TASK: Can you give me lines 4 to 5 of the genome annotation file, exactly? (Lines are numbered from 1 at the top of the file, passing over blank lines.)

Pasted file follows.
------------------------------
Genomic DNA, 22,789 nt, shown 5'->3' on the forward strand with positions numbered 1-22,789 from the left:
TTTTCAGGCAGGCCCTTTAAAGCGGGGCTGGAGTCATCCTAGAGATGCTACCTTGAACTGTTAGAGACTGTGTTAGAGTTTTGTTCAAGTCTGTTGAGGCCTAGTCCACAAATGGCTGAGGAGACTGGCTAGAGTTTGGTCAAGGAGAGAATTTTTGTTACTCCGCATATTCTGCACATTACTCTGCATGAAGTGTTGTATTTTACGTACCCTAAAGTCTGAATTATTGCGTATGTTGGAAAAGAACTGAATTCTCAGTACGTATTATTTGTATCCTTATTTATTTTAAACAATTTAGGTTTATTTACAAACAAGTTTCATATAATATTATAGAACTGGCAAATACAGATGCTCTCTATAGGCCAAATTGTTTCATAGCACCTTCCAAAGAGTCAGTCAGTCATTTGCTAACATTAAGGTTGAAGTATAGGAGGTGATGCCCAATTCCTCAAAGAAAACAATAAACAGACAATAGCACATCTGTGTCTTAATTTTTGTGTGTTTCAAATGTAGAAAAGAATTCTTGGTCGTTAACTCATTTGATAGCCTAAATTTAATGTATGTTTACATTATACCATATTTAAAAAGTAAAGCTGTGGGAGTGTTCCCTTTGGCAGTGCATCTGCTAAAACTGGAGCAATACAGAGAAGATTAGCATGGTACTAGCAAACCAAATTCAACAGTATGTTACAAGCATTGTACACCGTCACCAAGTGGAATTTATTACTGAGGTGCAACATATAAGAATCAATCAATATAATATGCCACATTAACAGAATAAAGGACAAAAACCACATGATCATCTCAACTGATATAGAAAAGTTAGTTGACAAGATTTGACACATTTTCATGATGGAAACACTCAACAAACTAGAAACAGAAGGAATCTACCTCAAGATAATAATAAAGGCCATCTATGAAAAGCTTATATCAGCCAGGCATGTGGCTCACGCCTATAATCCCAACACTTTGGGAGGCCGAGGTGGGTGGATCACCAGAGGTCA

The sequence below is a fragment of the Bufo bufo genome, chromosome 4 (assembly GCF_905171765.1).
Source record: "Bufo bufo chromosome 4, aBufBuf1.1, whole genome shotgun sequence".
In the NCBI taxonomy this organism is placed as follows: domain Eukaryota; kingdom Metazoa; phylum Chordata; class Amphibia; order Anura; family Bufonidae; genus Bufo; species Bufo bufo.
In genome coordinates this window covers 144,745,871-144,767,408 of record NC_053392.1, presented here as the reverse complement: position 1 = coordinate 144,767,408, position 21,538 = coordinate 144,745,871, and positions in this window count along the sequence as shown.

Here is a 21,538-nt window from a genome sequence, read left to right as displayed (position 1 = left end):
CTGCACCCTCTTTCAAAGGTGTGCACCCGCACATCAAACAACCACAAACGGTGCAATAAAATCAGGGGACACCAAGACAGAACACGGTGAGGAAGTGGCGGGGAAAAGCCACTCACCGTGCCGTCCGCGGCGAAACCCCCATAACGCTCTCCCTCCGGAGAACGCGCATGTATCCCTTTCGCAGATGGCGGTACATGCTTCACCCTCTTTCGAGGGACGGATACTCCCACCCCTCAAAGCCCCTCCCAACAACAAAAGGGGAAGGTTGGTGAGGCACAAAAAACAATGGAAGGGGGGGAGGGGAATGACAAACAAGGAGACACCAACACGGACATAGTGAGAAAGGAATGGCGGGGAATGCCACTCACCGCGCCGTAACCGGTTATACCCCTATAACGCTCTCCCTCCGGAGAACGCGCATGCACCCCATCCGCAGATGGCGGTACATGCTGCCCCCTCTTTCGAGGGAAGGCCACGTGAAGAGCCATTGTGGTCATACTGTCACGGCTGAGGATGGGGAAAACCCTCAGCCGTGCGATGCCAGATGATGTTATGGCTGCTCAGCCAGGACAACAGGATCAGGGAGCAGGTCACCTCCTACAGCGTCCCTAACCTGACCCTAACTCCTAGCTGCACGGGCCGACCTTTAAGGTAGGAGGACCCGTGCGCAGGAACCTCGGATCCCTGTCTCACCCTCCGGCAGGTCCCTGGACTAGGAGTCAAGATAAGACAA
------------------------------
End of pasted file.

Source record: "Bufo bufo chromosome 4, aBufBuf1.1, whole genome shotgun sequence".
In the NCBI taxonomy this organism is placed as follows: domain Eukaryota; kingdom Metazoa; phylum Chordata; class Amphibia; order Anura; family Bufonidae; genus Bufo; species Bufo bufo.